The American Bar Association’s House of Delegates has adopted a resolution urging bar associations, law schools, lawyer licensing agencies, and legal employers to step up efforts to help attorneys with mental health and substance abuse issues. Read about it here.
The American Bar Association’s House of Delegates on Monday will Consider a Proposal Urging Law Firms, Law Schools, Bar Associations and others to bolster their mental health and substance abuse problems. Read about it here.
Good article touching on symptoms of depression and how it is affecting the legal community. Also offers a wonderful reminder that even the smallest positive and/or loving gestures can make someones day. Read it here.
Good overview of the challenges presented by depression and substance abuse as they pertain to the legal community as well as the population at large. Read it here.
The National Task Force on Lawyer Well-Being said in a report released earlier this week that law schools must change their cultures so that everyone—professors, administrators, and students—takes responsibility for student well-being. The report, issued by a coalition of groups including the American Bar Association and the Association of Professional Responsibility Lawyers, stems from a groundbreaking study published last year showing that more than 40 percent of students felt they needed mental-health help and a quarter were at risk for problem drinking. Read the rest of the story here.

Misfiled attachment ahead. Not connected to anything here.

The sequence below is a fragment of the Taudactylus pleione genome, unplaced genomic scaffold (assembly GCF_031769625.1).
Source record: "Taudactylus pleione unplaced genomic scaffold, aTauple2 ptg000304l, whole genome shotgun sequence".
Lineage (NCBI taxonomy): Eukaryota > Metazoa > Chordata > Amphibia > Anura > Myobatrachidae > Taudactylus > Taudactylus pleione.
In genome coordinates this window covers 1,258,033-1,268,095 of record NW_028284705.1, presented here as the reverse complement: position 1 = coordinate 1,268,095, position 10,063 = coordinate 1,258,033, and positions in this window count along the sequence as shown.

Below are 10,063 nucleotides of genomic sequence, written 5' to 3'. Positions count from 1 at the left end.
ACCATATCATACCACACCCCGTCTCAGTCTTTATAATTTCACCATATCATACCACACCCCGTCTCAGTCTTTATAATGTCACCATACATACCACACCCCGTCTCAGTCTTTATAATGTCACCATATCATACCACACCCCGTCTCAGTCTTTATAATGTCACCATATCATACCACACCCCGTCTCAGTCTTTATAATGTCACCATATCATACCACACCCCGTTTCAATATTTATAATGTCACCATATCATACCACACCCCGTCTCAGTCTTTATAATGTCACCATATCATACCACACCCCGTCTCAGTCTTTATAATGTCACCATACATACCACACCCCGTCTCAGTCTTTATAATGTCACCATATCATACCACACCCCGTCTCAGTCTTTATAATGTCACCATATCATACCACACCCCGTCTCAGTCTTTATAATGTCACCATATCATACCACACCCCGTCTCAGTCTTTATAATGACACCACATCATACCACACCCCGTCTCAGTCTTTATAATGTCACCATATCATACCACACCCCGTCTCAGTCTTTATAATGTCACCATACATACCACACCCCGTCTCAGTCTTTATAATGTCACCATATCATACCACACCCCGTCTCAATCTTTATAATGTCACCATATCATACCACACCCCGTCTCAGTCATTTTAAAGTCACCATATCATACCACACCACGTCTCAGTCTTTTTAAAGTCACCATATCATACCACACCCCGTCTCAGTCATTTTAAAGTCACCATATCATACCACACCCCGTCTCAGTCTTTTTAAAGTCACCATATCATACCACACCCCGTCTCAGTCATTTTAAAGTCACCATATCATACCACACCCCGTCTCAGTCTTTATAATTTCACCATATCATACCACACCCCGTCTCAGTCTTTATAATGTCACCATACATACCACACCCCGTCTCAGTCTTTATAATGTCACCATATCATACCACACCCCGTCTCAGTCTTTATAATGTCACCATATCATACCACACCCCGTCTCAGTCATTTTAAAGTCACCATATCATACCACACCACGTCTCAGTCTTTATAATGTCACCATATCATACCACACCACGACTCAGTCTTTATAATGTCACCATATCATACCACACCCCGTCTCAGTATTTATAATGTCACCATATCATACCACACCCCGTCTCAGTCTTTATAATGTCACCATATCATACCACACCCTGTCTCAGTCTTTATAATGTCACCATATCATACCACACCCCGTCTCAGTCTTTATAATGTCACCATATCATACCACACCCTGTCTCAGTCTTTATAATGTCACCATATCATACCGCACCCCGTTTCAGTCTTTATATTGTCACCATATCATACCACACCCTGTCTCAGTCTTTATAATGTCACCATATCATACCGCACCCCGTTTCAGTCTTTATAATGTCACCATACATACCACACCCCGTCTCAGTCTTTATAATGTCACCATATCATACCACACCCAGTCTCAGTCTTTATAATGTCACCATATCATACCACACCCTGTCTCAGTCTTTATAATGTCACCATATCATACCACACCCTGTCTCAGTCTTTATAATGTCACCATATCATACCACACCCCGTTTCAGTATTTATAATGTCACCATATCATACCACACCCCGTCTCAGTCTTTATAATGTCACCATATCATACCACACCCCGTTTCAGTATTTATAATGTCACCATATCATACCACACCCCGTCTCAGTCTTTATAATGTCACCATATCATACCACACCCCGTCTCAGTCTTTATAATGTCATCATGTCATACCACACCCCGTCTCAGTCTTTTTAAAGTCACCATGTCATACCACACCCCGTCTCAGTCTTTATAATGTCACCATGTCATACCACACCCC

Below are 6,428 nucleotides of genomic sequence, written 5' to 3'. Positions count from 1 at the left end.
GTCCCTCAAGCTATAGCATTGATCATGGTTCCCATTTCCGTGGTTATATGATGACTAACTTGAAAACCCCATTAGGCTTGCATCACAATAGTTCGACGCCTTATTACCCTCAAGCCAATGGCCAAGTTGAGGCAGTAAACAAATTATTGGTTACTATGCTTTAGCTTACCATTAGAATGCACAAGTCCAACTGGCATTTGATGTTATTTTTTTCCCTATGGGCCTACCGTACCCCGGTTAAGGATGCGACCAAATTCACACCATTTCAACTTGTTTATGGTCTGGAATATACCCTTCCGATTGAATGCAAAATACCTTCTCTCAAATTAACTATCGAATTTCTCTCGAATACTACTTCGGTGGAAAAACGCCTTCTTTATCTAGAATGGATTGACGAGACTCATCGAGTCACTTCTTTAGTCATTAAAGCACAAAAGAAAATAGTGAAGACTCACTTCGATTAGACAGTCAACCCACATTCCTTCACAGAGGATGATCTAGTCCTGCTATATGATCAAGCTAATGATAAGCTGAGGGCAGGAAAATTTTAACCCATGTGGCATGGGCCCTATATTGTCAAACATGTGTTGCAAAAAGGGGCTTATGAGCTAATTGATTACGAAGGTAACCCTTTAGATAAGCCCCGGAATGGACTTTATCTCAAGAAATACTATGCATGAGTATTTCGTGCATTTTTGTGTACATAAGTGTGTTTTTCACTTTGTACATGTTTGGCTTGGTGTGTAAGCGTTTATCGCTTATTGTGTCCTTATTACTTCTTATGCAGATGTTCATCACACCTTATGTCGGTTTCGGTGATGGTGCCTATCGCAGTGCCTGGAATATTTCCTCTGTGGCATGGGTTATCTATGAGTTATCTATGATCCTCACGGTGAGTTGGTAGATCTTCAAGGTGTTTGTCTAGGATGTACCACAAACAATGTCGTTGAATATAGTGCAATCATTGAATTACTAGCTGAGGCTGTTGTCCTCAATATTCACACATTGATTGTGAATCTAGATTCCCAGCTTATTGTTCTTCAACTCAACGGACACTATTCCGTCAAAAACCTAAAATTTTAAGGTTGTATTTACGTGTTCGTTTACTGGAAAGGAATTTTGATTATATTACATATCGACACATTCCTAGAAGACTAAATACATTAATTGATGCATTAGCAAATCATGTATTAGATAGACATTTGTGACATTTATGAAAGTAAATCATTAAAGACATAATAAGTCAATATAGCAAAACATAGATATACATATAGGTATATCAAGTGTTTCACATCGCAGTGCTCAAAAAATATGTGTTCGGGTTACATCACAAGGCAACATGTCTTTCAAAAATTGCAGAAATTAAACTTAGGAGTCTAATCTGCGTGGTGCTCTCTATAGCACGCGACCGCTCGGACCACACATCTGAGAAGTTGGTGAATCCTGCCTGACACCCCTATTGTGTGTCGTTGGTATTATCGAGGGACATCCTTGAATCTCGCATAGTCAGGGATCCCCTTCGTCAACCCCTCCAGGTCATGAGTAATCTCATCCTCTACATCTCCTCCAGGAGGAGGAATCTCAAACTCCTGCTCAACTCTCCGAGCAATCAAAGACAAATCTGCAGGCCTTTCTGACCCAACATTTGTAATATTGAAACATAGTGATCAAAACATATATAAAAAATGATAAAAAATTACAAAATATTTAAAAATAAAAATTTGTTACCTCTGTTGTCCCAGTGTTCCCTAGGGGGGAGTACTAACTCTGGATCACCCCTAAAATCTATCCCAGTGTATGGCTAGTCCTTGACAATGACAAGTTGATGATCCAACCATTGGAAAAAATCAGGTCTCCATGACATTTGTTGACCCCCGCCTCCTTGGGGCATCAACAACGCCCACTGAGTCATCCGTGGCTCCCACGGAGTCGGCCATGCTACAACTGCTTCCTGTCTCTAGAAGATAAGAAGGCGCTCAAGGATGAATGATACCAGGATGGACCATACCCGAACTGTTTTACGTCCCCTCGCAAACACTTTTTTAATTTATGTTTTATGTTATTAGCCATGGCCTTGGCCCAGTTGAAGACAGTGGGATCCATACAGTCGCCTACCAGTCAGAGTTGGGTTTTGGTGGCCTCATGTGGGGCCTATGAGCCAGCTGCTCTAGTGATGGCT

Patrick Krill, a lawyer turned mental health counselor and consultant to law firms about lawyer mental health issues tries to answer the question: “A predicate to all of this, however, is the need to determine if you are actually depressed. Maybe you just hate your job, end of story. Moving on to a different practice or firm could be the change you need. Or, maybe you have an underlying medical condition that is masquerading as or causing a depressed feeling.” Read the rest of his blog here.